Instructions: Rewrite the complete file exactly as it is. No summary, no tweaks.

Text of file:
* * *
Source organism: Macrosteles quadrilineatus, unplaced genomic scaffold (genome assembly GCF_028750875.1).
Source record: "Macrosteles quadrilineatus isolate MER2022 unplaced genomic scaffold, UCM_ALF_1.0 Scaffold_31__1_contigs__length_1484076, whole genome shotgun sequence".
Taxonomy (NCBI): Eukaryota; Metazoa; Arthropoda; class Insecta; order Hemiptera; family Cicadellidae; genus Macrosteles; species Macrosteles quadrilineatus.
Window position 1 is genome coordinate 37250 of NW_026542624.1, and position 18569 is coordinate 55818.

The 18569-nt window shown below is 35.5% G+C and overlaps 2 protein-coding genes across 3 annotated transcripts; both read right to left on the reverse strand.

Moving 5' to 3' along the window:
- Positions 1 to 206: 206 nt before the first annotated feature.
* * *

Source organism: Macrosteles quadrilineatus, unplaced genomic scaffold (genome assembly GCF_028750875.1).
Source record: "Macrosteles quadrilineatus isolate MER2022 unplaced genomic scaffold, UCM_ALF_1.0 Scaffold_31__1_contigs__length_1484076, whole genome shotgun sequence".
Taxonomy (NCBI): Eukaryota; Metazoa; Arthropoda; class Insecta; order Hemiptera; family Cicadellidae; genus Macrosteles; species Macrosteles quadrilineatus.
Window position 1 is genome coordinate 37250 of NW_026542624.1, and position 18569 is coordinate 55818.

The 18569-nt window shown below is 35.5% G+C and overlaps 2 protein-coding genes across 3 annotated transcripts; both read right to left on the reverse strand.

Moving 5' to 3' along the window:
- Positions 1 to 206: 206 nt before the first annotated feature.